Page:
As a vegetarian who has wanted to visit the Land of the Rising Sun for a long, long time, I held back from planning a trip thanks to my palate. When I think of Japan I think of fish, a side of meat and then some more fish. While my reservations have not been uncalled for—Japan's diet is primarily based on seafood and vegetarianism is mostly an abstract concept for them—I have always been a little premeditated in my judgement.
Research and conversations with friends have made me realise that with the right vocabulary, enough planning and knowledge, there's a lot to eat and enjoy in Japan whether you are vegetarian or vegan.
First things first, make technology your friend in this quest. Download the HappyCow app and use it as your food bible for eating out. It lists all of the vegetarian and vegan restaurants and cafes in a city.
When you're out and about, you can safely order edamame with salt as a snack at a restaurant or any eggplant-based starters which are abundantly available. Look for vegetable yakitori which is skewered and grilled vegetables (such as shiitake yakitori), or vegetable tempura, which are batter-fried vegetables.
Zaru soba or cold soba noodles are brothless buckwheat noodles. They are a healthy and satiating option. Of course, when in Japan there is a whole world of tofu-based dishes to order. Shōjin ryōri is the traditional dining cuisine of Buddhist monks in Kyoto and it's fully vegan.
If all else fails you can always rely on Japanese desserts to give you a swirl of matcha-flavoured ice cream.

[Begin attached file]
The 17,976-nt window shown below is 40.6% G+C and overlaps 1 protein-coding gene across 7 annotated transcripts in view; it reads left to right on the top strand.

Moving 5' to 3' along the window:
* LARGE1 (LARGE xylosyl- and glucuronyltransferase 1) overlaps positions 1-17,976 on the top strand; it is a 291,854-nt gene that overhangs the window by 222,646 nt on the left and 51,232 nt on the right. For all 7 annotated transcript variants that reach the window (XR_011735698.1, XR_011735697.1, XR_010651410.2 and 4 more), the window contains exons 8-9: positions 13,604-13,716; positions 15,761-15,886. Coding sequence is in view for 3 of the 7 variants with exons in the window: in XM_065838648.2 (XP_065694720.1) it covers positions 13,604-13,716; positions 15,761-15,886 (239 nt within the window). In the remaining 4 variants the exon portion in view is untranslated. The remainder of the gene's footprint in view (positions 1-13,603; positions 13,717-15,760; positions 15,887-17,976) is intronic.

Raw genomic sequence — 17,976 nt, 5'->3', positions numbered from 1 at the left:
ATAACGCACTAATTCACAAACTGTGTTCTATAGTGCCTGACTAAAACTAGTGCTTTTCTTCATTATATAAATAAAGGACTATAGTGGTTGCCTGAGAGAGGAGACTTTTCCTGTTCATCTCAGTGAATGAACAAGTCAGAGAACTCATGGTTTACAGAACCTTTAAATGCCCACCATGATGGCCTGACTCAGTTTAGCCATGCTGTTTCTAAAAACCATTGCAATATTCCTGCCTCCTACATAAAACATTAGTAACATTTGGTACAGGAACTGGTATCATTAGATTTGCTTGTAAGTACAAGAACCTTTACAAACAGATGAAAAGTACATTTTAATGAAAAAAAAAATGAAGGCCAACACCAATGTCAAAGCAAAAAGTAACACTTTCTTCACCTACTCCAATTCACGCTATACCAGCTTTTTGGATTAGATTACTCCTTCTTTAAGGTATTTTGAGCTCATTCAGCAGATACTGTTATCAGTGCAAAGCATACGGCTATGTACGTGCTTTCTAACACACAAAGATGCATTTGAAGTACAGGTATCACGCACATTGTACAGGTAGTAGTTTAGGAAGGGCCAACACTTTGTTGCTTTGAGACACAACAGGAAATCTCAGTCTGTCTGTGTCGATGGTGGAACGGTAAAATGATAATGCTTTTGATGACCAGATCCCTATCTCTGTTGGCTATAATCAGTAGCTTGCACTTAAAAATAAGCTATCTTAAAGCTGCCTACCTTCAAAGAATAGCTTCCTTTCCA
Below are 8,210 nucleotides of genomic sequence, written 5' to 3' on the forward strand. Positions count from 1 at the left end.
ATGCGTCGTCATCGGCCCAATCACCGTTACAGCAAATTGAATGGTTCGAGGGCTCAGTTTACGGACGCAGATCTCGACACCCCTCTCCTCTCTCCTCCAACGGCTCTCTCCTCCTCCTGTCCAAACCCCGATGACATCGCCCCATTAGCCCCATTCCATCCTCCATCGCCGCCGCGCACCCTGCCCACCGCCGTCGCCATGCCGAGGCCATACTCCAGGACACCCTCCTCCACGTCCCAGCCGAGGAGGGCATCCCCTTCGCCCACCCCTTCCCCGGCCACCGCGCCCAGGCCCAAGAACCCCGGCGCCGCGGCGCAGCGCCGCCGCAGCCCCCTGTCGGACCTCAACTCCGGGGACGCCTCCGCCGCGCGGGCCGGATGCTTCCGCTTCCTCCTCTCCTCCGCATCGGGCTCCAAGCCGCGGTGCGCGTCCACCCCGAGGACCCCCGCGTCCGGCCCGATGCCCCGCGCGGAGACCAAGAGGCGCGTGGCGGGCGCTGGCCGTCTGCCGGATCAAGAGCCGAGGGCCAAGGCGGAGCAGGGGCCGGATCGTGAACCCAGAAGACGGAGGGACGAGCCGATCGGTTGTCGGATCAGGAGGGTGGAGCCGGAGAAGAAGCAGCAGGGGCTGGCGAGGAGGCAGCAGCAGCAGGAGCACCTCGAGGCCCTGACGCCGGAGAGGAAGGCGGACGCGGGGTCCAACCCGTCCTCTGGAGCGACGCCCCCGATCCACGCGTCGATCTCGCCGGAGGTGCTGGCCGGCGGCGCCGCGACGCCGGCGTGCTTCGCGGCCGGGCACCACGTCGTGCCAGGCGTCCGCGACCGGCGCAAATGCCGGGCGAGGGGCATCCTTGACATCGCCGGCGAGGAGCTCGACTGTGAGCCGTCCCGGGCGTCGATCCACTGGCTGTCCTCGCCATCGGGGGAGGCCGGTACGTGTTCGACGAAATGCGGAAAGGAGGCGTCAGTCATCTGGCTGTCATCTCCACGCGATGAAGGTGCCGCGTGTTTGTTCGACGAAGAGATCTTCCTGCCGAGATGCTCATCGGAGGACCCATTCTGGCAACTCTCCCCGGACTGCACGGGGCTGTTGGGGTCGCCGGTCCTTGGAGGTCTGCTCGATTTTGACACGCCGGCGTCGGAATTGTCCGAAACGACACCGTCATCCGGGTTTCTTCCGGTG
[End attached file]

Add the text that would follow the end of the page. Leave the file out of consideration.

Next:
Apart from the obvious suspects such as meat and fish, there are a few deceptively vegetarian-sounding ingredients you should look out for.
Dashi is fish stock and forms the base of most Japanese dishes. Even innocent soy sauce and other dipping sauces usually have a dash of dashi in it. It is also used in almost all soup and noodle dishes so you should check with the staff first when eating at a vegetarian or non-vegetarian restaurant.
Beware of dried bonito flakes (tuna fish flakes) as well. They are usually added on top of salads or other starters.
Tourist-friendly cities are slowly opening both vegetarian and vegan food options to cater to travellers with diverse diets. One of the national fast-food chains to keep an eye out for is Mos Burger, which has vegetarian burgers such as soy patty burgers, rice burgers, etc.
In Tokyo, vegetarians shouldn't miss out on T's Tantan, a rare vegan restaurant that has several options for delicious vegan ramen (pick the golden sesame ramen), dumplings and more. It's menu is in English and it has outlets in Tokyo station and Ueno station.
If you're in the mood for vegetarian sushi visit Yonekichi Akira Sushi and Gonpachi Shibuya to enjoy your fill.
Kyoto has the most number of vegan and vegetarian restaurants in Japan. Some of the more famous ones are Mumoketeki Café, AIN SOPH. Journey and CHOICE.
1. Remember the following phrases or carry a printed sheet with Japanese translation.
'I am a vegetarian/vegan'
Watashi wa bejitarian/beegan desu
2. Try to go to tourist-friendly places where menus are available in English.
3. Visit non-Asian cuisine restaurants such as Italian, Lebanese and Indian restaurants as they will have more vegetarian options for you.
4. Visit convenience stores called konbinis and stock up on up ready-to-eat snacks. You can pick up vegetarian rice crackers, rice balls called onigiri with vegetarian fillings, and tofu pockets called inari sushi, for example.
Travellers from India can reach Japan via direct flights from major Indian cities like Delhi, Mumbai and Bengaluru to multiple airports in Japan, including Tokyo, Osaka, and others. Flight durations range from seven to 10 hours. Indians need to apply for a Japanese visa prior to flying.